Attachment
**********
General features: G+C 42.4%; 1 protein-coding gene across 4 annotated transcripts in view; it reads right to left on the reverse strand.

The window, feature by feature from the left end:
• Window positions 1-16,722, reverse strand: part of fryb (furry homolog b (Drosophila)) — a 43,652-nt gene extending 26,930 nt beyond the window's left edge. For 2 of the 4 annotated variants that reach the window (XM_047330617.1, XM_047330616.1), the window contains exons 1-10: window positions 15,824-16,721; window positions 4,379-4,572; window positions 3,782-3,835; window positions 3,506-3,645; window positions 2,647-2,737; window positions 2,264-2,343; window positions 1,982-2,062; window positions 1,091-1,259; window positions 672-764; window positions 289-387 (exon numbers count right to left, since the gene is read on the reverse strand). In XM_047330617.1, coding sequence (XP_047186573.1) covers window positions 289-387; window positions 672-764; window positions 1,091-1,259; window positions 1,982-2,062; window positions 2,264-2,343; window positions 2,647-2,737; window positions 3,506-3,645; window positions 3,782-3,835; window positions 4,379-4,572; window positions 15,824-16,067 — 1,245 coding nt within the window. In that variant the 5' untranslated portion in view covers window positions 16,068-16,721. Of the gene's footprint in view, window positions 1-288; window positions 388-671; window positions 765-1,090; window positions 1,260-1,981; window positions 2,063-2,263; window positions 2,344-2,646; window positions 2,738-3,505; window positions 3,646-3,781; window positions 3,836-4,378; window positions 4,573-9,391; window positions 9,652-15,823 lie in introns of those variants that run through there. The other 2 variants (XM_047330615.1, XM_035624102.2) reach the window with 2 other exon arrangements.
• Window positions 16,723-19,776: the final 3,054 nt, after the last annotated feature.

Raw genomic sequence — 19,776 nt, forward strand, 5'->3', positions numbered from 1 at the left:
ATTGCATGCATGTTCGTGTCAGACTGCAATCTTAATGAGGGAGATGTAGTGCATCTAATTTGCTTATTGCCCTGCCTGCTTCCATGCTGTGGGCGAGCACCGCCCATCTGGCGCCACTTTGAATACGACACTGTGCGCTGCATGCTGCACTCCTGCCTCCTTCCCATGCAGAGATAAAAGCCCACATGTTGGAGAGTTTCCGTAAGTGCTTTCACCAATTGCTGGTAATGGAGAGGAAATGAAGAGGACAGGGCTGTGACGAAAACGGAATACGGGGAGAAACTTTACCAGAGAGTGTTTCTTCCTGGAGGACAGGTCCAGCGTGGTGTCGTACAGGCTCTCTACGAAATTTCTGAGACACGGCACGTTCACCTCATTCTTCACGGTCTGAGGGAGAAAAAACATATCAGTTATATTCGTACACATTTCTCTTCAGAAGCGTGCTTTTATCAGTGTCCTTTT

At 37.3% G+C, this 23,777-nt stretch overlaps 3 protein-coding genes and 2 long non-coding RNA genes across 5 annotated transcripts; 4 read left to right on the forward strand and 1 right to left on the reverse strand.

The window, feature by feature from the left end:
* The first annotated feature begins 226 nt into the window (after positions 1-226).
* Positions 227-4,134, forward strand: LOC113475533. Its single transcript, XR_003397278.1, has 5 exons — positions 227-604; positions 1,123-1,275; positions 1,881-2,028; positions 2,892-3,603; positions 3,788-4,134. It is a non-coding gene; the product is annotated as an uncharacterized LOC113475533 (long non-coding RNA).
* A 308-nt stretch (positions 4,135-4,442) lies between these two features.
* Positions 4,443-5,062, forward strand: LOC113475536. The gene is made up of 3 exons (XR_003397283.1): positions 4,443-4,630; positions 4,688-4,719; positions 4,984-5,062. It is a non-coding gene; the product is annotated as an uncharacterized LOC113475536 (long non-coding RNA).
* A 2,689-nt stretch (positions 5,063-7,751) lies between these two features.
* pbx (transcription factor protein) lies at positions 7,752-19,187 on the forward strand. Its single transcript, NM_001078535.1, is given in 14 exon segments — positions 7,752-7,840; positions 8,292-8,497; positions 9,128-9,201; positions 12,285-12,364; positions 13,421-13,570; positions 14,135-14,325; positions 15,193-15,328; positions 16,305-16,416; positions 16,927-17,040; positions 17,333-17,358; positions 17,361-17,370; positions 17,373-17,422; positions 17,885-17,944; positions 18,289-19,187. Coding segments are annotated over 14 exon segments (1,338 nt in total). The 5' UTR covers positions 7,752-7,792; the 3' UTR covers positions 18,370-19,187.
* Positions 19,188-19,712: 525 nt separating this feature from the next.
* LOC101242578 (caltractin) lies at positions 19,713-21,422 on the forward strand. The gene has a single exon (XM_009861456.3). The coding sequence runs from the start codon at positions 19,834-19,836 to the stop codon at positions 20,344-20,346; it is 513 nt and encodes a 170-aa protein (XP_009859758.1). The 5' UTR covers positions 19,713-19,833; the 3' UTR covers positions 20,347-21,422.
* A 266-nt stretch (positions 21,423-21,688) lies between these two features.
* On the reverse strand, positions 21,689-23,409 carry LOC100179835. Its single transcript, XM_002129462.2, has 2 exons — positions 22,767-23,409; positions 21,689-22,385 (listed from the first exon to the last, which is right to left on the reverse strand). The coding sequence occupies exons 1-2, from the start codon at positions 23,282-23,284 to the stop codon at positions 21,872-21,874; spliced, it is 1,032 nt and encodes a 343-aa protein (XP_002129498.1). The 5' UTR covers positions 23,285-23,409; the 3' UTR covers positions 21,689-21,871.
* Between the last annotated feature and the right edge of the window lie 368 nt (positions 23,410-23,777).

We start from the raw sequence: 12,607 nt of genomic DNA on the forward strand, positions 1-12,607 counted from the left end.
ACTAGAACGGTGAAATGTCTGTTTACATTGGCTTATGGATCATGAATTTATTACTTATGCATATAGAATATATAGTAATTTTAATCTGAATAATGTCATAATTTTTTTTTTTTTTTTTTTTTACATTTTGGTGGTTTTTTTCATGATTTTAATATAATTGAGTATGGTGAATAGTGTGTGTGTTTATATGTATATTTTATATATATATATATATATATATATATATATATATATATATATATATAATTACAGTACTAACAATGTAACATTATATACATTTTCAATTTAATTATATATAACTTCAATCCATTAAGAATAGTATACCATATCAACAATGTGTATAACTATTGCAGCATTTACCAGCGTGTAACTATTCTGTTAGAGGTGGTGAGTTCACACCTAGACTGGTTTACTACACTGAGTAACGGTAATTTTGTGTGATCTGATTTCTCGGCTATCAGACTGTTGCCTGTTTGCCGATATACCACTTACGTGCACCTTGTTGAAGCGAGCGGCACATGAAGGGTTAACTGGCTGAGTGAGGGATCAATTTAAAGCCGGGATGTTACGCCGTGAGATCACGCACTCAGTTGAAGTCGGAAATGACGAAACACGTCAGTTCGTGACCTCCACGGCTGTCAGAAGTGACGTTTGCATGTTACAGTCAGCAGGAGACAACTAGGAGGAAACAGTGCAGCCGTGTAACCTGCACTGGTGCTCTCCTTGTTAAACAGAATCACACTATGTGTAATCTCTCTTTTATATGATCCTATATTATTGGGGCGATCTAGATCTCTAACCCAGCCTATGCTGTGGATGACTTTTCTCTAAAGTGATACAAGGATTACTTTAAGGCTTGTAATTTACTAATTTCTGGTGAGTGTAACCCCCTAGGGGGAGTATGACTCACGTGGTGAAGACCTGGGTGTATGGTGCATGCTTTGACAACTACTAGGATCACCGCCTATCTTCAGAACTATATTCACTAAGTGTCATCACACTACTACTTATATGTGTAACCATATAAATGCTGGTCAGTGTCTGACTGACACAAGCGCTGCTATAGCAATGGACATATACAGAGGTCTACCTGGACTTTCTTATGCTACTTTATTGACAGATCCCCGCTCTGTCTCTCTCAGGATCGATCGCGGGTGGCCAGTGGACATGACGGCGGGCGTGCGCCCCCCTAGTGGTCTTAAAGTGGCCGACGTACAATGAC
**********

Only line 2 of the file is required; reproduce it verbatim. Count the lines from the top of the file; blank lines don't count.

The window, feature by feature from the left end: